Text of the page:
Your opening and ending lines are critical to a successful speaking presentation! Don’t start talking about the weather, the building, or introducing yourself with your name and¬†trivia¬†about your family! (Ask me how I know these things?! I’m learning from my mistakes.)

You want to immediately grab them, not lose the energy in the room. That first impression and the first few seconds are vital for the rest of your speaking presentation.

Here’s a few tips for a great intro to quickly engage your audience:

  • Share a great story. This can be funny or not, but make it relevant to your audience and to your topic. Sounds obvious, but if you want to be a speaker, make sure you have something interesting to say! Stories interest people. Jesus told parables to teach. When I attended CLASServices professional speakers’ and writers’ training, speaking legend Florence Littauer talked about the power of story and demonstrated it well with her hilarious but poignant stories, such as how different hers and her husband Fred’s personalities were. She’s a flamboyant Sanguine who loves to talk and to have fun. Fred was a moody melancholy¬†who only became excited when half a school wing burned down. Nothing short of tragedy moved him and he liked to focus on the negatives.¬†( Personality Plus, Florence Littauer, p. 108) Draw in your audience with a good story in your intro.
  • Ask a question. Frame it in a way that people know exactly what you want. If you are talking about fear of public speaking and ask them to raise their hand if they’ve ever experienced this fear and what bodily symptoms they get that shows they’re nervous, they’ll know what you mean and will be able to answer quickly, “Sweating, rapid heartbeat, feeling faint or nausea, dry mouth, etc.” etc. Make sure your question isn’t vague. Use their answers so they’ll want to continue contributing¬†and never humiliate them with the answer they gave. Asking a question stimulates the audience and connects you with them. Don’t make the question too obvious, too complicated, or too deep theologically/philosophically¬†or you’ll get the blank stares and an awkward silence. You want them to be able to answer so you connect.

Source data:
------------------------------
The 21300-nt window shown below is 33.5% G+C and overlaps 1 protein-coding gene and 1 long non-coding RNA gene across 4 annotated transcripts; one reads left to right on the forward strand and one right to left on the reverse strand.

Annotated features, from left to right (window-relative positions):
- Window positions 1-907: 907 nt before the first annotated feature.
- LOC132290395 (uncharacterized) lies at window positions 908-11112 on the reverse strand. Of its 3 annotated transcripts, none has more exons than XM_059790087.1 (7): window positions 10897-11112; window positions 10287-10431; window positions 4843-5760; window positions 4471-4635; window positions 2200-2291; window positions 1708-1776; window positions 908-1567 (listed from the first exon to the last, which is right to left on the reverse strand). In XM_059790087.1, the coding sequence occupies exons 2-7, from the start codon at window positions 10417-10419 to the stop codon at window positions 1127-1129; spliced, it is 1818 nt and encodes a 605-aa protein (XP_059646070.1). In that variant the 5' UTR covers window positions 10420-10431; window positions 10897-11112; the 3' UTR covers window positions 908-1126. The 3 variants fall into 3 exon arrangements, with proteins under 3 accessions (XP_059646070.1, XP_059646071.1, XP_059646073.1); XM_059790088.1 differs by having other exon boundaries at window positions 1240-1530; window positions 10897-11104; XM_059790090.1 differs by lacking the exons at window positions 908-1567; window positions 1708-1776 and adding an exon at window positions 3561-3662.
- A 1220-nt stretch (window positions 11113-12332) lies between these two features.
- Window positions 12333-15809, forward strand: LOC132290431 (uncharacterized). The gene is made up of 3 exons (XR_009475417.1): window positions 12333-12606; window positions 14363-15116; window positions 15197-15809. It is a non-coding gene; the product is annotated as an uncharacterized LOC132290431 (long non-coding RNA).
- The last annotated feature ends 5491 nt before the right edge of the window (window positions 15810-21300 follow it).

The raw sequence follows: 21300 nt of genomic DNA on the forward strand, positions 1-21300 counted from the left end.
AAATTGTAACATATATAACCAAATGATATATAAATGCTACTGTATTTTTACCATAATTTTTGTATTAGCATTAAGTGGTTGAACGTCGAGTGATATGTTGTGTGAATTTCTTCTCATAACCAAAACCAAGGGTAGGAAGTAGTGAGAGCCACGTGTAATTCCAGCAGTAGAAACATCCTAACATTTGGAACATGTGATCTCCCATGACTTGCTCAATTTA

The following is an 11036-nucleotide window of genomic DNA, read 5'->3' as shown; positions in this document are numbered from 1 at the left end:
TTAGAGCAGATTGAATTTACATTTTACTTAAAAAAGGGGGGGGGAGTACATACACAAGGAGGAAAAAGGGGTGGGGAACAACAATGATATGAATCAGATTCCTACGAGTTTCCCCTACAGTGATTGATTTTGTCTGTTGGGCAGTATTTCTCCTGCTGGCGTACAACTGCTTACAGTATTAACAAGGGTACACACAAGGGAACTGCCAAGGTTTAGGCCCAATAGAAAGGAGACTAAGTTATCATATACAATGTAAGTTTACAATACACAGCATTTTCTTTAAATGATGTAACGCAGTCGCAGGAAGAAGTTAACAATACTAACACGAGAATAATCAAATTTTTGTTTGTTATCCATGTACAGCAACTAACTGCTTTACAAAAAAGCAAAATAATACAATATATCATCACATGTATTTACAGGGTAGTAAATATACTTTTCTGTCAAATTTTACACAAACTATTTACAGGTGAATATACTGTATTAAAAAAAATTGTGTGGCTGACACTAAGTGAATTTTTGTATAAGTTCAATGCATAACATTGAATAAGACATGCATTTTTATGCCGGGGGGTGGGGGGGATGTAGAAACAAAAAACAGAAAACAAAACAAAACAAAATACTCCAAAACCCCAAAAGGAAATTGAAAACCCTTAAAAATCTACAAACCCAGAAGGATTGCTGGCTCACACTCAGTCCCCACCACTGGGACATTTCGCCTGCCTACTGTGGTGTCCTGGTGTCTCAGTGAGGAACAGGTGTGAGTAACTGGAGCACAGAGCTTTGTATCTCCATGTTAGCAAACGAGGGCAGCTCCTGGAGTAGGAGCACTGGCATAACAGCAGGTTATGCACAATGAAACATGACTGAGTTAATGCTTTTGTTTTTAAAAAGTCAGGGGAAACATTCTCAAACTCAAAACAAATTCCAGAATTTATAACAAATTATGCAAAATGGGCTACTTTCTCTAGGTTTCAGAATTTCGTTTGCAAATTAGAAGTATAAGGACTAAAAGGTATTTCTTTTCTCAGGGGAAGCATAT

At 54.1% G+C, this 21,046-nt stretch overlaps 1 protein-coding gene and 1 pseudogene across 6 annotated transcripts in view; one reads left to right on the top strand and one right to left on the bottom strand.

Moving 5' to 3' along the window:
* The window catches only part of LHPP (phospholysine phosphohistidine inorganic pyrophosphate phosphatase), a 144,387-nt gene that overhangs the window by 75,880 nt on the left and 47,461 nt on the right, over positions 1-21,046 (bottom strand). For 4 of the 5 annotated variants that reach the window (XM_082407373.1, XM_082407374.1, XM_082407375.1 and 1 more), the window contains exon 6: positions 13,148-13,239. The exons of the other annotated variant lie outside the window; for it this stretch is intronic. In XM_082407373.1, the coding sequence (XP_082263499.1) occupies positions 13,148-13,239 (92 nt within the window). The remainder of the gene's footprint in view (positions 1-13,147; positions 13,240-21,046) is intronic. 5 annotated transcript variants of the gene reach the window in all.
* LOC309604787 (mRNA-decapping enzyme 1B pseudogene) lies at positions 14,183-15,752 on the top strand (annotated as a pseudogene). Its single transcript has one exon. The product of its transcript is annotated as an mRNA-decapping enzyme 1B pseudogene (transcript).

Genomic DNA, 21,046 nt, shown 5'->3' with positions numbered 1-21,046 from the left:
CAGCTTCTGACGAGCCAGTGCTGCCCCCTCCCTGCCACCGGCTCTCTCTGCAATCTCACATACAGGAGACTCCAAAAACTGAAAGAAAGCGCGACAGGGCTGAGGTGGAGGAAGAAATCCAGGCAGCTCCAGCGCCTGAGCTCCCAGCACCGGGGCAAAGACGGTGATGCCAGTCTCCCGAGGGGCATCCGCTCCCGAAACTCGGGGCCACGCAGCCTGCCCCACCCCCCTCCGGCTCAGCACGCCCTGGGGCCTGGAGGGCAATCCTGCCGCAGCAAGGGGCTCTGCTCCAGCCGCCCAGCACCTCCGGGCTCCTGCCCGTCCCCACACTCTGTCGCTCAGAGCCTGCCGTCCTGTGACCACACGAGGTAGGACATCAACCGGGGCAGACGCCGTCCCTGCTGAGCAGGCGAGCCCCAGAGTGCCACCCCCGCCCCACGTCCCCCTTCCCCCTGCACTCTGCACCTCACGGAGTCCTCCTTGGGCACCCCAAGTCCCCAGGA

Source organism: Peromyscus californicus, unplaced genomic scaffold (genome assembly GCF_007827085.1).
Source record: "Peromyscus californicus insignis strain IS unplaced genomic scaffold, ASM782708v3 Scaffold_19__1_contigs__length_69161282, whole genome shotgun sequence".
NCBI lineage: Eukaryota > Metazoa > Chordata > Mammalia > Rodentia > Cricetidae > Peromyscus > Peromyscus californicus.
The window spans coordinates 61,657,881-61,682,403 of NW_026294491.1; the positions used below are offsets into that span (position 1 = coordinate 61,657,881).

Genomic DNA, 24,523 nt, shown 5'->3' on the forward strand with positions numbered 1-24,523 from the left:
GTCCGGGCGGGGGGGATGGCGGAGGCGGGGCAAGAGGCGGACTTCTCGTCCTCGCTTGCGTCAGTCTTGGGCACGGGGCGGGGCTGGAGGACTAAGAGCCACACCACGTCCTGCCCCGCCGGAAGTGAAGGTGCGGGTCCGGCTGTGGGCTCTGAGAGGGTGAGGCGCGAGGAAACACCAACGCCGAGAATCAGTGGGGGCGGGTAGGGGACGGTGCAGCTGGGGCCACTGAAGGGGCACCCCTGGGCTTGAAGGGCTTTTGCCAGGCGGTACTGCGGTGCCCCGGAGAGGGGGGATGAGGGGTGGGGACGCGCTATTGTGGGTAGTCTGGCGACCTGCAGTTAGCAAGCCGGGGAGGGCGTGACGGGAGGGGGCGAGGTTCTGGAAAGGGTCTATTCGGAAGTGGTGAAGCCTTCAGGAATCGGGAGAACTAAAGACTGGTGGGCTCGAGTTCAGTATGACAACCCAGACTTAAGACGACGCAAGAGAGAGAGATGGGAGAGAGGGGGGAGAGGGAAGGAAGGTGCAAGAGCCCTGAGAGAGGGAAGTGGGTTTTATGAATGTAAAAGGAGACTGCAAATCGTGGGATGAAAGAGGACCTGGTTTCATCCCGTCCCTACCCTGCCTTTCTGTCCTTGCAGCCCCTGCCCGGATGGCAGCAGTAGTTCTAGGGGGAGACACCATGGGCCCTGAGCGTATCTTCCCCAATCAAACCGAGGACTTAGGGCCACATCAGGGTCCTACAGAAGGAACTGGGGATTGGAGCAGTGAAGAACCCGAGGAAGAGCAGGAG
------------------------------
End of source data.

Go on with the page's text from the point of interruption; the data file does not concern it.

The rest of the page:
• Use an inspirational quote. A great quote can jumpstart you into your topic immediately. Quotes from Christian leaders such as Zig Ziglar or John Maxwell or author Maya Angelou are good examples. ‚ÄúWe delight in the beauty of the butterfly, but rarely admit the changes it has gone through to achieve that beauty.‚Ä̬†– Maya Angelou. Sharing that quote might be the perfect intro for you to share your story of childhood sexual abuse and how you overcame that tragedy to become healed and empowered through your faith in Christ, and the way God is using you today to minister to women who have gone through that same pain.
  • Start with a current event (or popular person) or something another speaker said. When I spoke at Doreen Penner’s women’s retreat in Canada, Doreen, Karen Wells, and I¬†referred to each other during our presentation times. It united us¬†and connected the audience with us.¬†Popular news items will hook your¬†audience right away. ¬†If you speak about gun control or how the cardinals are electing a new pope, or about Beyonc√© lip syncing at the Inauguration, most people will have at least a little idea of what you’re talking about and will be engaged immediately.